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(2020) Sarah Haigh: Atomic Imaging enabling 2D heterostructure development: Studies of bend, twist, and point defects

posted 15 Feb 2021, 11:54 by Peter Boggild

University of Manchester

This talk aims to demonstrate how atomic resolution transmission electron microscope imaging is being used to support and enable the development of 2D materials and their heterostructures. The possibility to create new ‘designer’ materials by stacking together atomically thin layers extracted from layered materials with different properties has opened up a huge range of opportunities, from new optoelectronic phenomena [1], modifying and enhancing electron interactions in moire superlattices [2], to creating a totally new concept of designer nanochannels for molecular or ionic transport [3]. The impressive progress being achieved in the field crucially depends on knowledge of the atomic structure of these heterostructures, which in many cases can only be analysed by transmission electron microscopy (TEM) techniques. In this talk I will try to illustrate this statement with some of our recent work. For example, plan view imaging of point defect dynamics in graphene encapsulated monochalcogenides, GaSe and InSe (Fig. 2) [4]. 

Cross sectional imaging allows analysis and also prediction of the 
microstructures produced when 2D van der Waals material (graphite, boron nitride, MoSe2) are subjected to mechanical deformation [5]. We find that above a critical thickness the materials exhibit numerous twin boundaries and for large bend angles these can contain nanoscale regions of local delamination (Fig.1). Such features are proposed to be important in determining how easily the material can be thinned by mechanical or liquid exfoliation.[5] We finally demonstrate study of twisted bilayer structures of semiconducting transition metal chalcogenides where we see unexpected structural relaxation, different to that observed in bilayer graphene. Complementary scanning tunnelling measurements show that such reconstruction creates strong piezoelectric textures, opening a new avenue for engineering of 2D material properties [6].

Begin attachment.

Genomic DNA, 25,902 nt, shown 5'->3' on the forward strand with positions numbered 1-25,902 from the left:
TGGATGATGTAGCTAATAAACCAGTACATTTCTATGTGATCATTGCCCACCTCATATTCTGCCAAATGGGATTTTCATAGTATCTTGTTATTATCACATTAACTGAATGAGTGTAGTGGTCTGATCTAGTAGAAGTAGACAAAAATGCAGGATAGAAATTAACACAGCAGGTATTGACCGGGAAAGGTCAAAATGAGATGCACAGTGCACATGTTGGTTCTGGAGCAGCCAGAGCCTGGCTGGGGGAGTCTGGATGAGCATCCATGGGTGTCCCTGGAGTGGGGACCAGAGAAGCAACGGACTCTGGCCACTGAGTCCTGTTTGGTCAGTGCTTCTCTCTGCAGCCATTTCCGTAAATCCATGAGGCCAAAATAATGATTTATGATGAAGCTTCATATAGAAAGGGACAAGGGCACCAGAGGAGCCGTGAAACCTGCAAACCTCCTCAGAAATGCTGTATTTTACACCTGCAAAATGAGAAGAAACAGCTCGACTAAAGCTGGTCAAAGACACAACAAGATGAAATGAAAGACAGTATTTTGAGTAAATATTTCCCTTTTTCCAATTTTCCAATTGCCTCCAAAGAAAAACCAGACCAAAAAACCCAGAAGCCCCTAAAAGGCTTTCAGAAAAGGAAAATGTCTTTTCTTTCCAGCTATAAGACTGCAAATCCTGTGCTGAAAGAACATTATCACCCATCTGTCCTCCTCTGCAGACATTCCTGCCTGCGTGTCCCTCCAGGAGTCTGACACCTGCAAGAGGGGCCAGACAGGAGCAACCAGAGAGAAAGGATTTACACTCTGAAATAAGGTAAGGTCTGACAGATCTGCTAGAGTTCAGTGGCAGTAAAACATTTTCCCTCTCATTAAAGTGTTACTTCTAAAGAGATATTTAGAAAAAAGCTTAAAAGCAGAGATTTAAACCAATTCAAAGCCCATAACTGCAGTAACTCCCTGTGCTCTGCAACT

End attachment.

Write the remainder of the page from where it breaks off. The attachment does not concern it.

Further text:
[1] Zultak, Nature Communications 11 (1), 1-6 (2020)
[2] R. Krishna-Kumar, Science 357, 181-184 (2017)
[3] B. Radha et al. Nature 538, 222–225 (2016) and Keerthi, et al Nature 558 (7710), 420-424. (2018) 
[4] Hopkinson et al ASC Nano 13 (5), 5112-5123 (2019)
[5] Rooney et al 9, Nature Communications, 9, 3597, (2018)  
[6] Weston et al Nature Nanotechnology, in press (2020).

Sarah Haigh is Professor of Materials in the Department of Materials at University of Manchester, Director of the Electron Microscopy Centre (the largest in the UK), and Deputy Director of the BP International Centre for Advanced Materials. Her group applies advanced transmission electron microscopy (TEM) techniques to understand nanomaterial performance and she holds an ERC Starter Grant developing in situ TEM techniques with 2D heterostructures. 

Sarah Haigh